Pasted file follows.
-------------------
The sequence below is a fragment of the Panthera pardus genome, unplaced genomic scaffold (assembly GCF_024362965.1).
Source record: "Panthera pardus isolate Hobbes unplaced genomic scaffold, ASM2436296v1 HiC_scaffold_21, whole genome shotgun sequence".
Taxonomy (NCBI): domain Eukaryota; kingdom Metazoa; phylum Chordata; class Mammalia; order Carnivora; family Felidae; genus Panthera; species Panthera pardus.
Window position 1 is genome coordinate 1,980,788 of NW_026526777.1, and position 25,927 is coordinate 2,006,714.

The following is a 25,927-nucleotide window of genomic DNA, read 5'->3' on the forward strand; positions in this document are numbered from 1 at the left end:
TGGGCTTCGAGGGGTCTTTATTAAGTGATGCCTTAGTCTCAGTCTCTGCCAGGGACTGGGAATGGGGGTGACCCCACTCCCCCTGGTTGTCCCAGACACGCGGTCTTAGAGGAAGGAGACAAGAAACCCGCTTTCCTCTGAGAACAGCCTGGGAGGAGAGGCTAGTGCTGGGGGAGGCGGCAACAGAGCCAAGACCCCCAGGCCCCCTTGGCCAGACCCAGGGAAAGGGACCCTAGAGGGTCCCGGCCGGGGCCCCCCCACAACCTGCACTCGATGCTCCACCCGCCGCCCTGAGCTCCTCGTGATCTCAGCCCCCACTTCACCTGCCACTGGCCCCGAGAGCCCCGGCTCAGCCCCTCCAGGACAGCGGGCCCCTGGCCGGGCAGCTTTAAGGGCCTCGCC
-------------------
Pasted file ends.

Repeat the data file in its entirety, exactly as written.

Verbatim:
The sequence below is a fragment of the Panthera pardus genome, unplaced genomic scaffold (assembly GCF_024362965.1).
Source record: "Panthera pardus isolate Hobbes unplaced genomic scaffold, ASM2436296v1 HiC_scaffold_21, whole genome shotgun sequence".
Taxonomy (NCBI): domain Eukaryota; kingdom Metazoa; phylum Chordata; class Mammalia; order Carnivora; family Felidae; genus Panthera; species Panthera pardus.
Window position 1 is genome coordinate 1,980,788 of NW_026526777.1, and position 25,927 is coordinate 2,006,714.

The following is a 25,927-nucleotide window of genomic DNA, read 5'->3' on the forward strand; positions in this document are numbered from 1 at the left end:
TGGGCTTCGAGGGGTCTTTATTAAGTGATGCCTTAGTCTCAGTCTCTGCCAGGGACTGGGAATGGGGGTGACCCCACTCCCCCTGGTTGTCCCAGACACGCGGTCTTAGAGGAAGGAGACAAGAAACCCGCTTTCCTCTGAGAACAGCCTGGGAGGAGAGGCTAGTGCTGGGGGAGGCGGCAACAGAGCCAAGACCCCCAGGCCCCCTTGGCCAGACCCAGGGAAAGGGACCCTAGAGGGTCCCGGCCGGGGCCCCCCCACAACCTGCACTCGATGCTCCACCCGCCGCCCTGAGCTCCTCGTGATCTCAGCCCCCACTTCACCTGCCACTGGCCCCGAGAGCCCCGGCTCAGCCCCTCCAGGACAGCGGGCCCCTGGCCGGGCAGCTTTAAGGGCCTCGCC